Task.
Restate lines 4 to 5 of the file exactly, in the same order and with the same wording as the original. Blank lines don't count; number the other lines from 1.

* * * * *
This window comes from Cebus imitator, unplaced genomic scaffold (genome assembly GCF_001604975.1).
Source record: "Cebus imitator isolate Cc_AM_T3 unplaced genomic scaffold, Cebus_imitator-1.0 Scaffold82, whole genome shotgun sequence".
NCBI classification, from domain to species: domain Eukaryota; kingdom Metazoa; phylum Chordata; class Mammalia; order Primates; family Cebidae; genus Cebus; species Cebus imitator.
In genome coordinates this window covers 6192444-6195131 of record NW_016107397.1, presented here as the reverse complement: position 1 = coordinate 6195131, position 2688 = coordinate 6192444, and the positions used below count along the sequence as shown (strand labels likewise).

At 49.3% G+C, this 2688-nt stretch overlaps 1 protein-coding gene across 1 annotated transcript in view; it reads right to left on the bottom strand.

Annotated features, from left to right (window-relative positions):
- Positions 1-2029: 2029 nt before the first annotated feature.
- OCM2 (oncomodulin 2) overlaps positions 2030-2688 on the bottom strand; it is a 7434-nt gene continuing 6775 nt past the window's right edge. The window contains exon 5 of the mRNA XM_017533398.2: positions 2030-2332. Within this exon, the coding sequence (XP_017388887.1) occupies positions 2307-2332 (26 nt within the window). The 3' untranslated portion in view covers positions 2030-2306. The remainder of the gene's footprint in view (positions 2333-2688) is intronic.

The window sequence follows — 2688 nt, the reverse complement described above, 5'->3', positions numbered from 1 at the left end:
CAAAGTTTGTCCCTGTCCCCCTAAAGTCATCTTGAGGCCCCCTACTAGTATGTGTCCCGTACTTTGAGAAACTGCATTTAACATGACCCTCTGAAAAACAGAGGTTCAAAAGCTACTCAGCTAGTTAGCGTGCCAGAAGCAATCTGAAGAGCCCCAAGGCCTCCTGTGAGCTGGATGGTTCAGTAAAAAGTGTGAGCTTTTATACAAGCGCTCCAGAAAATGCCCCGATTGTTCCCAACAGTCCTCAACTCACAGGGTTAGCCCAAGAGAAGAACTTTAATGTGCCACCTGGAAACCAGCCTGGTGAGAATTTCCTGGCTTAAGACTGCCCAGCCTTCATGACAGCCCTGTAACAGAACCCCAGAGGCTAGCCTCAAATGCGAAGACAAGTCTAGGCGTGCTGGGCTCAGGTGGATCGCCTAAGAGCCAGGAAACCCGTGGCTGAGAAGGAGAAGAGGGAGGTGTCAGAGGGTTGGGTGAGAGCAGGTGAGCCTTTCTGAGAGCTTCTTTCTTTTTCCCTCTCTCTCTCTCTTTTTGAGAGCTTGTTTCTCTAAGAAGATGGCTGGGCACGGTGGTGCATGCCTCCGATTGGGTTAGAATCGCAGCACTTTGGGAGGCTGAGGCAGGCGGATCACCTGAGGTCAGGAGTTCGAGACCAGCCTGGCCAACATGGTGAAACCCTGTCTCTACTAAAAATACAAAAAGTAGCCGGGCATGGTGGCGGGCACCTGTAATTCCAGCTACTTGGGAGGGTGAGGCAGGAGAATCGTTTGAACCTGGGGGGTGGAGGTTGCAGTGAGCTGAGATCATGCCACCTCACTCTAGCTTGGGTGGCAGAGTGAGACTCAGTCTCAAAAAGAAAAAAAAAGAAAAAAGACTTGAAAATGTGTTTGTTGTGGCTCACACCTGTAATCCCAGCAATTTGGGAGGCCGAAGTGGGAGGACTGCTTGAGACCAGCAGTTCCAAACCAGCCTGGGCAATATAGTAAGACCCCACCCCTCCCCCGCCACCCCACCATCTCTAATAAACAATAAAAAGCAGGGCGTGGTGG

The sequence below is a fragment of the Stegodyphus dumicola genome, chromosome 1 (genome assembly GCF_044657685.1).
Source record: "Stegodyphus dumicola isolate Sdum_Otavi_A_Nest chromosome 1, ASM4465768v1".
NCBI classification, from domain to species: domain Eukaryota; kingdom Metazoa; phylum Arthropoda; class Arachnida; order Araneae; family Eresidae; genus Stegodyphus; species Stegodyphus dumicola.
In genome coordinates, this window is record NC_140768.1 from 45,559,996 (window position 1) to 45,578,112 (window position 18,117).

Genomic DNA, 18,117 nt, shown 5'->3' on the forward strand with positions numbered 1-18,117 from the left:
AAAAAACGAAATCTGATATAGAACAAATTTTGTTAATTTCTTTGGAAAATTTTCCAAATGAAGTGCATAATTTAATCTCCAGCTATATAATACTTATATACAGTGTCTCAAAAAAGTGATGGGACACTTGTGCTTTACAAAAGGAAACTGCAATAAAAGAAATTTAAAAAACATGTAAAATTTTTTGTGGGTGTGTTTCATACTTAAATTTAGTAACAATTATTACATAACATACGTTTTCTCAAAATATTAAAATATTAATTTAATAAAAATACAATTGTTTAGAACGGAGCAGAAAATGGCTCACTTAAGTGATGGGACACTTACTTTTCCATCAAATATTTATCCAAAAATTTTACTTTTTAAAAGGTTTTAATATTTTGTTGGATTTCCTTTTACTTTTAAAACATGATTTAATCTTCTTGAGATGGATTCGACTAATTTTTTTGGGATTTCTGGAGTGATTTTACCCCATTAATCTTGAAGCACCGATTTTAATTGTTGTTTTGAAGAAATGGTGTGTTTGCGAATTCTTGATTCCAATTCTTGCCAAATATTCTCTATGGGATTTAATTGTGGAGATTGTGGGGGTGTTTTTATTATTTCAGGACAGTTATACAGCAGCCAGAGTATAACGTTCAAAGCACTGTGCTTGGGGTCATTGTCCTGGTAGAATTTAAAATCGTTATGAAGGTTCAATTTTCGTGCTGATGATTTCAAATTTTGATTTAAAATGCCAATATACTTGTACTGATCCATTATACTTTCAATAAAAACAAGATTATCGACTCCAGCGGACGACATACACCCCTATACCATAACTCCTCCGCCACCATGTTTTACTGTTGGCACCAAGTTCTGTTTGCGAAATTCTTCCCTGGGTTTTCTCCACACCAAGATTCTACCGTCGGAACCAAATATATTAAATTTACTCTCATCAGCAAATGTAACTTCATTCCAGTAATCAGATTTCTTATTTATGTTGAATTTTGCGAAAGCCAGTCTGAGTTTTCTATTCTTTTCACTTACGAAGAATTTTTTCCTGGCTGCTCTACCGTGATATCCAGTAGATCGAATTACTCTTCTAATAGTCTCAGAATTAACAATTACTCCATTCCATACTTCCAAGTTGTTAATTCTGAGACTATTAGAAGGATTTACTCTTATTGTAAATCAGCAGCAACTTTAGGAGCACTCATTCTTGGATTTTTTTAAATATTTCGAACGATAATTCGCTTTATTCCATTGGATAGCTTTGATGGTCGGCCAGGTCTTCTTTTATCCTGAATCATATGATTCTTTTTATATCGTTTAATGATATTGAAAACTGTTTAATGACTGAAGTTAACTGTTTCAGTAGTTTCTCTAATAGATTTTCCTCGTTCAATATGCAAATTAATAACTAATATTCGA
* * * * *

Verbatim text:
In genome coordinates this window covers 6192444-6195131 of record NW_016107397.1, presented here as the reverse complement: position 1 = coordinate 6195131, position 2688 = coordinate 6192444, and the positions used below count along the sequence as shown (strand labels likewise).

At 49.3% G+C, this 2688-nt stretch overlaps 1 protein-coding gene across 1 annotated transcript in view; it reads right to left on the bottom strand.